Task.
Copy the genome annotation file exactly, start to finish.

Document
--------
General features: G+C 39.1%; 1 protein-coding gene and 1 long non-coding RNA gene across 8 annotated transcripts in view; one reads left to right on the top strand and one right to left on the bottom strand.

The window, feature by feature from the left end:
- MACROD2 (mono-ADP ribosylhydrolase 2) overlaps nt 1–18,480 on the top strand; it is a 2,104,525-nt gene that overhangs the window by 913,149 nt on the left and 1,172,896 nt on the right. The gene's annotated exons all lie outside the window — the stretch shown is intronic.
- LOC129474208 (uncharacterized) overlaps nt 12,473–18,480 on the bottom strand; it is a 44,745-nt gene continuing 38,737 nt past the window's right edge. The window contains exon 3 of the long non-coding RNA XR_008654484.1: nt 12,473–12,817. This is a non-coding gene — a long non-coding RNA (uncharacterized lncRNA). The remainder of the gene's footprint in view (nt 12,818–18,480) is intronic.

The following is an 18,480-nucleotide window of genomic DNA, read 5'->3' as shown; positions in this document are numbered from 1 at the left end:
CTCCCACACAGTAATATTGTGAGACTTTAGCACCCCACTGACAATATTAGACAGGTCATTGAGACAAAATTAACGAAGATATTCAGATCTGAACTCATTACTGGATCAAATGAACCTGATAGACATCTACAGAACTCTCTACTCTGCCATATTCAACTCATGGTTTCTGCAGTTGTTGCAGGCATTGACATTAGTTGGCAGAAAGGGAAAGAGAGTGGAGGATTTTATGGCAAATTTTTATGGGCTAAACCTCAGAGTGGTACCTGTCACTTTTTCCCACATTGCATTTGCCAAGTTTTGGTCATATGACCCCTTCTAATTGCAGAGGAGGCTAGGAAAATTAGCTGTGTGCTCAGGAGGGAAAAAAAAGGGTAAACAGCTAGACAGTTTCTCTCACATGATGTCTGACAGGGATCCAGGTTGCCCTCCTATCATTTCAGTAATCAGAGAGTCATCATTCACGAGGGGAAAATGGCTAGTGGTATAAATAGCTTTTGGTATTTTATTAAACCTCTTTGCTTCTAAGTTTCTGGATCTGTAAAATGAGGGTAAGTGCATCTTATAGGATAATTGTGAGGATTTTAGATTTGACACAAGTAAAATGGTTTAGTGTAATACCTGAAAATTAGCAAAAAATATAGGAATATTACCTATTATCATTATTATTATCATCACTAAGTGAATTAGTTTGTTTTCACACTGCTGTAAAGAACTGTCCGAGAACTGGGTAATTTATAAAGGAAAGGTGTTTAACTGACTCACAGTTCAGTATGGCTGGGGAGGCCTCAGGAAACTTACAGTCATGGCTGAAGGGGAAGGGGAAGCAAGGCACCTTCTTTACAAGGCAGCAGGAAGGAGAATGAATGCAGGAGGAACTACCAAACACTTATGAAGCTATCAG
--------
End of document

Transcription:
General features: G+C 39.1%; 1 protein-coding gene and 1 long non-coding RNA gene across 8 annotated transcripts in view; one reads left to right on the top strand and one right to left on the bottom strand.

The window, feature by feature from the left end:
- MACROD2 (mono-ADP ribosylhydrolase 2) overlaps nt 1–18,480 on the top strand; it is a 2,104,525-nt gene that overhangs the window by 913,149 nt on the left and 1,172,896 nt on the right. The gene's annotated exons all lie outside the window — the stretch shown is intronic.
- LOC129474208 (uncharacterized) overlaps nt 12,473–18,480 on the bottom strand; it is a 44,745-nt gene continuing 38,737 nt past the window's right edge. The window contains exon 3 of the long non-coding RNA XR_008654484.1: nt 12,473–12,817. This is a non-coding gene — a long non-coding RNA (uncharacterized lncRNA). The remainder of the gene's footprint in view (nt 12,818–18,480) is intronic.

The following is an 18,480-nucleotide window of genomic DNA, read 5'->3' as shown; positions in this document are numbered from 1 at the left end:
CTCCCACACAGTAATATTGTGAGACTTTAGCACCCCACTGACAATATTAGACAGGTCATTGAGACAAAATTAACGAAGATATTCAGATCTGAACTCATTACTGGATCAAATGAACCTGATAGACATCTACAGAACTCTCTACTCTGCCATATTCAACTCATGGTTTCTGCAGTTGTTGCAGGCATTGACATTAGTTGGCAGAAAGGGAAAGAGAGTGGAGGATTTTATGGCAAATTTTTATGGGCTAAACCTCAGAGTGGTACCTGTCACTTTTTCCCACATTGCATTTGCCAAGTTTTGGTCATATGACCCCTTCTAATTGCAGAGGAGGCTAGGAAAATTAGCTGTGTGCTCAGGAGGGAAAAAAAAGGGTAAACAGCTAGACAGTTTCTCTCACATGATGTCTGACAGGGATCCAGGTTGCCCTCCTATCATTTCAGTAATCAGAGAGTCATCATTCACGAGGGGAAAATGGCTAGTGGTATAAATAGCTTTTGGTATTTTATTAAACCTCTTTGCTTCTAAGTTTCTGGATCTGTAAAATGAGGGTAAGTGCATCTTATAGGATAATTGTGAGGATTTTAGATTTGACACAAGTAAAATGGTTTAGTGTAATACCTGAAAATTAGCAAAAAATATAGGAATATTACCTATTATCATTATTATTATCATCACTAAGTGAATTAGTTTGTTTTCACACTGCTGTAAAGAACTGTCCGAGAACTGGGTAATTTATAAAGGAAAGGTGTTTAACTGACTCACAGTTCAGTATGGCTGGGGAGGCCTCAGGAAACTTACAGTCATGGCTGAAGGGGAAGGGGAAGCAAGGCACCTTCTTTACAAGGCAGCAGGAAGGAGAATGAATGCAGGAGGAACTACCAAACACTTATGAAGCTATCAG